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9 February 2010
Having talked about families of birds briefly in my last post I thought a more thorough look into the topic could be beneficial here. All lifeforms on Earth have been categorised using a special system, aside from giving biology students something to study for tests, this system also makes it easier for us to recognise what type of plant or animal we're looking at.
Things are categorised using a binomial system where the organism is named using 2 Latin names. These are usually italicised and the first written with a capital letter and the 2nd with lower case. The first name tells you the family and the second the species. A good example is the carrion crow, Corvus corone. Above the family comes the order. This is the big group of animals with similar physiology. For example all rodents come together, as do whales and dolphins, as do carnivores. For those of you with an interest in linguistics or Latin the names do have a meaning. Sometimes it is rather dull, with Corvus simply being Latin for Raven whereas sometimes the name is more descriptive with willows being known as Salix sp. which is derived from the word "to jump" which is used to describe the ease with which shoots and cuttings of the plant will take root.
Botany in a Day
This system of plant families is very useful when recognising plant types and it is this system of teaching familial characteristics which forms the basis of Thomas Elpel's "Botany in a Day". This an excellent book which I thoroughly recommend and is a text featured on Jack Mountain Bushcraft's reading list. It is an accessible yet detailed book and free from the personal comments that put some off his other books. If you are in any way interested in knowing the names of plants, recognising those with medicinal, culinary or other uses I cannot think of a better learning framework to recommend.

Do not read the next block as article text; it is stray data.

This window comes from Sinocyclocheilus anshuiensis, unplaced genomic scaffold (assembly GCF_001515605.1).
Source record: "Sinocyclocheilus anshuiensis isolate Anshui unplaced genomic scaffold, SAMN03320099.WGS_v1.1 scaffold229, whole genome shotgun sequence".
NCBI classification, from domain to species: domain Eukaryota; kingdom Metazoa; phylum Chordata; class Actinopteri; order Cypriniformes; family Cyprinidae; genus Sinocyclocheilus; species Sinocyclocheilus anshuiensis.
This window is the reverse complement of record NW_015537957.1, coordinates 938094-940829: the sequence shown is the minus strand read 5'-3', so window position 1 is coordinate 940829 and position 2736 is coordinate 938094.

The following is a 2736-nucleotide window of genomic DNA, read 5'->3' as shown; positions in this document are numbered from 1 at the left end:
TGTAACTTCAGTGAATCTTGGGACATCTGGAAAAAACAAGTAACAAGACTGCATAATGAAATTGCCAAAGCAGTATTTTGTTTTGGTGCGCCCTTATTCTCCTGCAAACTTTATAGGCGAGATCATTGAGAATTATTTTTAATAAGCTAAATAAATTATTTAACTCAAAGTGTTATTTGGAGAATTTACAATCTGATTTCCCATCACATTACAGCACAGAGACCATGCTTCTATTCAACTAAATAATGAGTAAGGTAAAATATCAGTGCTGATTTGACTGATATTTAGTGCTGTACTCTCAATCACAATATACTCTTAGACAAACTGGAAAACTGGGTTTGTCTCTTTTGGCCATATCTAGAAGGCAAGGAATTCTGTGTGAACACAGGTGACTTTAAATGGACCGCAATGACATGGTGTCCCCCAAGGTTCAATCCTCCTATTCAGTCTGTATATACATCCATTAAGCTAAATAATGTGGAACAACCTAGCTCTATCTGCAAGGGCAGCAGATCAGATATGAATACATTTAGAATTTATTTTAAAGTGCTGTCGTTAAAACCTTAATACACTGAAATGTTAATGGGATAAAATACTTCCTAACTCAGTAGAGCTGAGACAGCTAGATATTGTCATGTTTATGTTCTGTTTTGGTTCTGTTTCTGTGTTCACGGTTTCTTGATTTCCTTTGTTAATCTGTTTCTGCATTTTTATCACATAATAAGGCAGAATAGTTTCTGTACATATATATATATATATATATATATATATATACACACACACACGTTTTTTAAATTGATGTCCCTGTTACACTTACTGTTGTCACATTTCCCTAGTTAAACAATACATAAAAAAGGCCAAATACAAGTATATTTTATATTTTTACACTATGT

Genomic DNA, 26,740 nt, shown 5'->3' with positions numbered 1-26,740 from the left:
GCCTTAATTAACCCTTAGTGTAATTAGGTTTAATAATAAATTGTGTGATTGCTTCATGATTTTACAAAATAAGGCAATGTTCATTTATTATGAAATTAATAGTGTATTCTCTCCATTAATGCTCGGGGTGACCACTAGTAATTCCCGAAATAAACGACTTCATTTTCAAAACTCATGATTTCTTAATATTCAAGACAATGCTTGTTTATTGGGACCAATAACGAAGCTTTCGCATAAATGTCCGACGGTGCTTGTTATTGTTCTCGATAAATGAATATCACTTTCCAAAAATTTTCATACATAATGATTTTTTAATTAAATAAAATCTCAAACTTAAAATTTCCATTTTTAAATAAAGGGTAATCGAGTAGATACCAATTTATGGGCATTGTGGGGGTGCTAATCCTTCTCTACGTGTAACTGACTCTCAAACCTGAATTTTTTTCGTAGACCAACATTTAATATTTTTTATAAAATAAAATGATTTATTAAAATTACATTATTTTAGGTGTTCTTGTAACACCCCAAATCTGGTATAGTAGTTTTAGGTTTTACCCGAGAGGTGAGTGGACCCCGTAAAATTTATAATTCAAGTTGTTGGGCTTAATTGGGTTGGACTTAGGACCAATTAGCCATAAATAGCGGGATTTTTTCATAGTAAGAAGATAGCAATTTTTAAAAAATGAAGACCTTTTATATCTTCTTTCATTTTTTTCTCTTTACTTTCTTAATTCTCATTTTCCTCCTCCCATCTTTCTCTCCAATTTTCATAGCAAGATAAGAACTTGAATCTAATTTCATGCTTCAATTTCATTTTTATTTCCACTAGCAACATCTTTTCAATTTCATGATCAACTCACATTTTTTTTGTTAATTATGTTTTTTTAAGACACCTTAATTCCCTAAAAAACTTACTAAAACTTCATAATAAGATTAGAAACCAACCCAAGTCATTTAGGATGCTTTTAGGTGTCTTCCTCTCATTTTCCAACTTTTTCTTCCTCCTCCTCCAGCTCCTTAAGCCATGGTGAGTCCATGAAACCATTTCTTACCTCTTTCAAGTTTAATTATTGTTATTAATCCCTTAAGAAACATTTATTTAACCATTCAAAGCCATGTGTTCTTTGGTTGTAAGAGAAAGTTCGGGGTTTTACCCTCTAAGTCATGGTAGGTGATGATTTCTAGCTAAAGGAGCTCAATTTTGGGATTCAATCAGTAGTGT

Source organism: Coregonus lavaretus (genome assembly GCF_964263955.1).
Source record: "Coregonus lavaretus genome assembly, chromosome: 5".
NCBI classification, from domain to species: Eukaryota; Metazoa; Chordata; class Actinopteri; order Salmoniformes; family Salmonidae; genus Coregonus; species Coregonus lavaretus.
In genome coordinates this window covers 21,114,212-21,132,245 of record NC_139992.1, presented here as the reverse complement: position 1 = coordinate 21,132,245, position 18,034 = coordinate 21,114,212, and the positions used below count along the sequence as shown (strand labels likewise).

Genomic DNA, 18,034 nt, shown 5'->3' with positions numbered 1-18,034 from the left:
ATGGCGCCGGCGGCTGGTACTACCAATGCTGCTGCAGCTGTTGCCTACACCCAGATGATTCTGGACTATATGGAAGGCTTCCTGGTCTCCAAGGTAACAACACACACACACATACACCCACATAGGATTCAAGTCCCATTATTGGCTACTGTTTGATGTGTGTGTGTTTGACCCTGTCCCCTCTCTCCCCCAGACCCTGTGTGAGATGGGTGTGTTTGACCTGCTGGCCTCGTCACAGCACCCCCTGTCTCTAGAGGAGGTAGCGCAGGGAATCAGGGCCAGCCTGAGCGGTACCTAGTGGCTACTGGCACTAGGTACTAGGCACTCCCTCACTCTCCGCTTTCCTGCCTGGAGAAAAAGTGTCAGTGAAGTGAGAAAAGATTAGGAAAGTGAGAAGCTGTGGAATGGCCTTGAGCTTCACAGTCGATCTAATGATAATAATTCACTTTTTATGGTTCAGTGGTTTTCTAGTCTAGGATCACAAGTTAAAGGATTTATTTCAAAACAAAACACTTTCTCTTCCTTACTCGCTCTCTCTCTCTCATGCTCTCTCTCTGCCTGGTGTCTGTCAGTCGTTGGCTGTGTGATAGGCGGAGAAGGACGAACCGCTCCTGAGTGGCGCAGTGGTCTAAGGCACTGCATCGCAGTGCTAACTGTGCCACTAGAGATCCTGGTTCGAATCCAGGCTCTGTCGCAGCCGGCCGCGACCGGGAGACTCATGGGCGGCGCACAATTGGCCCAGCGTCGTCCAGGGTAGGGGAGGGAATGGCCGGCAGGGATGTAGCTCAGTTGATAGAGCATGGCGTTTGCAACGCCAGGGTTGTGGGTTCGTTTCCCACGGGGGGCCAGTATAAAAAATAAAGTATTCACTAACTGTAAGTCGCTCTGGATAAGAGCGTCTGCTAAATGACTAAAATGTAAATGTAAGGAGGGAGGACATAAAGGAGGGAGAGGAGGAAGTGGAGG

Knowing plant families is very useful if you are looking for wild edibles. Some families such as Viola, tend to be edible whilst others such as the Umbelliferae are a mixed bag with some valuable food plants and some being very dangerous. The same applies in the world of Fungi with Boletus being a good family to be able to identify as it contains many edible varieties and few dangerous ones. The converse is true of the Amanita family which contains most of the most dangerous fungi, it's therefore important to know the features of this family so knowing how to avoid them.
Different classes of animals also produce different types of prints and tracks. Different groups of animals move in different ways, such as plantigrade animals which place all 5 toes on the ground when walking. having an awareness of the classification system also helps when searching for animals based on their habits. By knowing the habitat, mode of locomotion and other details it makes it possible to find the family and aid identification.It was through this process that I was able to identify Nuthatches recently - by looking at shape, habitat and feeding habits I was able to gradually narrow the search down.